DescriptionThe biological revolution of the last 40 years has now positioned modern science to tackle one of the deepest and most vexing problems of the modern era - the biological basis of human choice. A large number of maladies that afflict the world today remain obscure due to an almost complete ignorance of the biological architecture of human decision-making. These maladies range from economic meltdowns, driven in large measure by widespread breakdowns in trust between individuals and institutions freezing commerce worldwide, to individual diseases in humans where the primary symptoms are dramatic and often involving pathological changes in decision-making.;;In their WEP lectures, Professors Chew and Coricelli will explore the neurobiological underpinnings of the human capacity to choose. The topics they will discuss include theoretical models of decision making and their experimental tests in incentivized laboratory settings augmented by the tools of molecular genetics, brain imaging, endocrinology and pharmacology.;;The goal of these investigations is to seek a deeper understanding of individual decision making under risk and involving time as well as social decision making involving other regarding behavior, such as altruism, fairness, and trust, and strategic thinking. Particular emphasis will be placed on how the completion of the human genome project has generated molecular genetic tools that can be leveraged to identify neuroanatomical and neurochemical pathways that shape the biology of choice.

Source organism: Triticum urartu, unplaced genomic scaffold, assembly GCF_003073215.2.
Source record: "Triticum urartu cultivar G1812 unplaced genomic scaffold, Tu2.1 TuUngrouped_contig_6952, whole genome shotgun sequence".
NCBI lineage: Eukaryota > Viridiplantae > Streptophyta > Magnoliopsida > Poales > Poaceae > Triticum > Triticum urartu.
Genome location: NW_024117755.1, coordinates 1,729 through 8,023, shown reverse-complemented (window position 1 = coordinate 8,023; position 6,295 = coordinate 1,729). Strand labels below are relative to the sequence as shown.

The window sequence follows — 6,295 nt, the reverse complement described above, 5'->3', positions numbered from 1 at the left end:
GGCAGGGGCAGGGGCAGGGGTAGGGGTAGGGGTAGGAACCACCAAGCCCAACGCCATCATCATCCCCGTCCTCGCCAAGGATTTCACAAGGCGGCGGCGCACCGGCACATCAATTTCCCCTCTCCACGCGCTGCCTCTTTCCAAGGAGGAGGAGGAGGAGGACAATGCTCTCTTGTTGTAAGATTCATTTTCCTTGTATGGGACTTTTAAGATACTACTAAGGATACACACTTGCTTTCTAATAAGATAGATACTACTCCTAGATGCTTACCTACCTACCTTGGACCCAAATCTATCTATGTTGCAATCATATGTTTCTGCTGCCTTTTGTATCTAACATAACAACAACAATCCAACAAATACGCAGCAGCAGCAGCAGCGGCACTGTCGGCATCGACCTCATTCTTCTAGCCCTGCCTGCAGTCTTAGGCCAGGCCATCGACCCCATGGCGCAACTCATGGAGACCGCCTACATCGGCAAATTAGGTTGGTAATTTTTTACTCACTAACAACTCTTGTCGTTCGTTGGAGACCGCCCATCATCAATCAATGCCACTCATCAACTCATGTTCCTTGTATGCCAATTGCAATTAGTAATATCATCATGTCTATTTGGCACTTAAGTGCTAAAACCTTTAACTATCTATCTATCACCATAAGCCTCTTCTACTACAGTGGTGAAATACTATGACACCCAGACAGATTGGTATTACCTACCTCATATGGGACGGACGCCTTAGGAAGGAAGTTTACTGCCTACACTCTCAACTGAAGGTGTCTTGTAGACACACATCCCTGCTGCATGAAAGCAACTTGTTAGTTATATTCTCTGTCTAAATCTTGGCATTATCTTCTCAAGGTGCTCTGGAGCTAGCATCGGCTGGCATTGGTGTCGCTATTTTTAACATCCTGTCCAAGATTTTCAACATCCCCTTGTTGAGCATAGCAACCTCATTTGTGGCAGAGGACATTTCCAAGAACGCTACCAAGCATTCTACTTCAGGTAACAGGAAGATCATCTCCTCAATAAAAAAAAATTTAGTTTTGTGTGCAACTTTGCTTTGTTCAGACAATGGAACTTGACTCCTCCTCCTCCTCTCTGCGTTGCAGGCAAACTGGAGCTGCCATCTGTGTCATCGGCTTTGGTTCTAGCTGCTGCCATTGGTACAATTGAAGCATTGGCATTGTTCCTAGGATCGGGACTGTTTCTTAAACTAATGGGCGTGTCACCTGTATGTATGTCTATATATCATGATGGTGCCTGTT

Assistant professor. Department of Economics, University of Southern California. Director of the Neuroeconomics Team at the Centre for Cognitive Neuroscience, French National Center for Scientific Research - CNRS, France .Principal investigator: PAT (Provincia Autonoma di Trento) research grant, Project: Neuroeconomics. Center for Mind/Brain Sciences - CIMeC, University of Trento, Italy
Soo Hong Chew
Chew Soo Hong is professor at NUS’ Department of Economics and Department of Finance and an adjunct professor at the Hong Kong University of Science and Technology. Professor Chew received his Ph.D. (interdisciplinary studies) from the University of British Columbia in the areas of mathematics, economics, and management science, and his thesis won the Leonard J. Savage Prize awarded by the Econometric Society. He has previously taught at the University of California, Irvine; Johns Hopkins University; and University of Arizona. Professor Chew’s research interests include decision theory and biological economics, encompassing both behavioral economics and experimental economics. He has published in well regarded journals including Econometrica, Journal of Economic Theory, International Economic Review, Journal of Economic Behavior and Organization, The Review of Economic Studies, and Journal of Risk and Uncertainty. His recent research in biological economics has been published in more biology oriented journals such as Proceeding of the Royal Society B, Neuron, and PLoS ONE
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